The authors go on to explain that they appreciate the importance of the human factor in learning/developing competences but also that they are more interested in the wider question of how competences travel between practices as well as between people. I can accept that this is the nature of the theory that they are formulating but I’m also mildly concerned about the extent to which they have been discarding complexities in the pursuit of an argument.

I do still think that there is merit in what they are exploring though, so it might just need to be a matter of remembering to re-add these factors down the track when I’m doing my research. The practice of in-person learning-by-doing in a teacher/student relationship seems kind of pertinent when we’re looking at interventions to pass along skills and knowledge (competences), rather than looking at them in the abstract. Maybe we’ll get back to this later in the book – I believe the next chapter is about how people are recruited to practices.

When looking at how competences travel, particularly between different contexts, the authors talk about ‘abstracting’ and ‘reversal’ as core parts of the process. By ‘abstracting’, they mean stripping away localisations in the knowledge/skill that wouldn’t apply everywhere to leave the essential ‘knowledge’. On arrival at the new location, this ‘abstracted’ knowledge needs to be ‘reversed’ so that it again becomes contextually relevant.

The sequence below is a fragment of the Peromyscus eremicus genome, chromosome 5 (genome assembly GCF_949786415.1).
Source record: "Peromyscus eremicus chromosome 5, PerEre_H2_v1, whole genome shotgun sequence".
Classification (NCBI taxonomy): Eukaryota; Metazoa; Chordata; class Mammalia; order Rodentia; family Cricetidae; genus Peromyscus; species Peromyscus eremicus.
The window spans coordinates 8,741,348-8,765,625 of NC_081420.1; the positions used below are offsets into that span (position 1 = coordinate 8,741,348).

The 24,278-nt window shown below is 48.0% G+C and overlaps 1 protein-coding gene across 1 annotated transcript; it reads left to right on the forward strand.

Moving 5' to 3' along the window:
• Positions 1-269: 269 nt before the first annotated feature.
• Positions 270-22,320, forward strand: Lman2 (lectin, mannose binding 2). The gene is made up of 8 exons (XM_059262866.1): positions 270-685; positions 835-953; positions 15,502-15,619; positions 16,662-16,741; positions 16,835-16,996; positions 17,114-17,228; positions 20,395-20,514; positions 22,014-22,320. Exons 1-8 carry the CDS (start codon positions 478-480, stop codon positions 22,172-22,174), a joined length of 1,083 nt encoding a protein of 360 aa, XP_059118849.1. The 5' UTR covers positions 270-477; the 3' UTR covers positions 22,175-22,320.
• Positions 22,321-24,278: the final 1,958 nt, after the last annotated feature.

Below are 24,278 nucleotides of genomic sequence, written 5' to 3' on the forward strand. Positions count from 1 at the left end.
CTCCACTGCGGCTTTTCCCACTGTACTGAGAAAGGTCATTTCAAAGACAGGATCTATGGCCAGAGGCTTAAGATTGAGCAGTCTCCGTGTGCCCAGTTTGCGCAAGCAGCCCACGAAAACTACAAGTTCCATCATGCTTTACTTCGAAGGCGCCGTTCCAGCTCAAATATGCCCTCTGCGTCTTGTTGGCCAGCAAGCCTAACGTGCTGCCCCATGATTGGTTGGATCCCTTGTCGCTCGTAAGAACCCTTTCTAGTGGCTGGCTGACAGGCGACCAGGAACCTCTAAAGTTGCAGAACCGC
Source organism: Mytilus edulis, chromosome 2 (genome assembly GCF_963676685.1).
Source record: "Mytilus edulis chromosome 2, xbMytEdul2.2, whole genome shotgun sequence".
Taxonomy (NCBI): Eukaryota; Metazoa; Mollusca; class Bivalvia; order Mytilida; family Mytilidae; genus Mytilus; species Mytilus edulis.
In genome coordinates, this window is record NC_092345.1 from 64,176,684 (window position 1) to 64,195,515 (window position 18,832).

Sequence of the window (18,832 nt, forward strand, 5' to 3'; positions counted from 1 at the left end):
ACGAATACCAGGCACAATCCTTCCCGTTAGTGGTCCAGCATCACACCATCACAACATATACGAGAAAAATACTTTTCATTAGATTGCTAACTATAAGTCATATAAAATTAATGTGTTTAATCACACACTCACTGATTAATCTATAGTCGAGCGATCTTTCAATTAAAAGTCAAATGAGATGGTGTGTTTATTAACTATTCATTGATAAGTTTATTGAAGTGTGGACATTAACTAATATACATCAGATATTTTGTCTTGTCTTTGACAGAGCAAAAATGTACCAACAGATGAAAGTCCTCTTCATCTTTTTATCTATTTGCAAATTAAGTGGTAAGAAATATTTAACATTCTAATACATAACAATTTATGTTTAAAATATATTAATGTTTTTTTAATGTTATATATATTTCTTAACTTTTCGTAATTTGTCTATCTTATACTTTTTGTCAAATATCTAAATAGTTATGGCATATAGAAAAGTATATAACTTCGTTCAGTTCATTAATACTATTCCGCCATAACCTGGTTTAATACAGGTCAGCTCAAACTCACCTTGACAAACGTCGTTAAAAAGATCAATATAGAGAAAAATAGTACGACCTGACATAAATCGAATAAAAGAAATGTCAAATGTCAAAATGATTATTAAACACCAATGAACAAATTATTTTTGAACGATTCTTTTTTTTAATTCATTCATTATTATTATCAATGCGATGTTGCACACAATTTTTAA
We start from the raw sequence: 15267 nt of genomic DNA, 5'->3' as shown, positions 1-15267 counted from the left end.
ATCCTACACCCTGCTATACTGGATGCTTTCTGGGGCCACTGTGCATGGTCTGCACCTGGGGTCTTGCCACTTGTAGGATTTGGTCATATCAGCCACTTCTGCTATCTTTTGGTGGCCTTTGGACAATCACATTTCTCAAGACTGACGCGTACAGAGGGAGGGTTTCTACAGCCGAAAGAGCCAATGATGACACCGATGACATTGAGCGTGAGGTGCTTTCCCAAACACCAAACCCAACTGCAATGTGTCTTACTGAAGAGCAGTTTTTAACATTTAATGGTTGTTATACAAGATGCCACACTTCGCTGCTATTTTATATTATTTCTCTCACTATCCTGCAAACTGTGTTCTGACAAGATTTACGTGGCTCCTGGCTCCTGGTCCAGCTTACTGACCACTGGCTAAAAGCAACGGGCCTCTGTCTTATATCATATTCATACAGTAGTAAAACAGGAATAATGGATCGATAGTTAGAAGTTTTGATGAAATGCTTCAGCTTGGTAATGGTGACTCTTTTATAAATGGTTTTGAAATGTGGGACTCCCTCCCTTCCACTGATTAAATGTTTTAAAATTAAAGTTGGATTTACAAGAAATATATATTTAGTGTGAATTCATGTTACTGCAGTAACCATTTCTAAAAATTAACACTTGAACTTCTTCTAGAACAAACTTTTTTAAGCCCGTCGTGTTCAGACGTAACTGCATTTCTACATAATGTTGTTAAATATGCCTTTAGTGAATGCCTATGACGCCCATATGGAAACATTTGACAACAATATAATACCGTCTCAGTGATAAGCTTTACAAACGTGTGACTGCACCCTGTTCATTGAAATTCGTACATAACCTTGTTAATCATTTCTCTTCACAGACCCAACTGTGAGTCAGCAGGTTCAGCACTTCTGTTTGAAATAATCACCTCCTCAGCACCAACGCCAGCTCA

Personally I don’t feel that ‘abstracted’ or ‘reversed’ (moreso the latter) really work well in terms of capturing these concepts. My video background makes me lean more towards encode (or code) and decode, from the Codec software used in the process of creating and sharing video files. (But maybe these aren’t perfect either).

The basic idea that knowledge has to be ‘abstracted’ form a local situation before it can travel, and that it needs to be ‘reversed’ when it arrives in some new destination, complicates popular interpretations of knowledge transfer as a simple process of sending and receiving. This representation is, however, consistent with an account of practices as integrative performances in which elements are conjoined. The suggestion that abstract knowledge circulates between such moments or sites of enactment is also relevant in thinking about how competences circulate (p.49)

This new space that the competences can sit in between the start point and destination is another thing that I’m still trying to grasp. Is it just a verbose way of describing publishing and documenting of knowledge of activities within practices?

Theories of abstraction and reversal depend on distinguishing between local understanding on the one hand, and what Disco and van der Meulen (1998) term ‘global-level cognitive ‘cosmopolitan’ knowledge, that is, knowledge that has been dis-embedded from its local origins and is consequently capable of travelling widely whilst maintaining its own integrity. As discussed in Chapter 2, this idea brings with it the related, and somewhat strange, image of knowledge temporarily existing in limbo, contained in what Arie Rip describes as a dislocated holding tank or reservoir, carried by what one might call an epistemic community and knowledge users pick up their own new combinations from the reservoir (1998). This vision of a gigantic depot of abstracted, de-contextualised buy not yet re-embedded knowledge is intriguing, as is the related suggestion that resources like libraries and the Internet, along with material objects and systems of regulation and certification, harbour pools of knowledge that have been variously certified, legitimated and prepared for travel (p.50)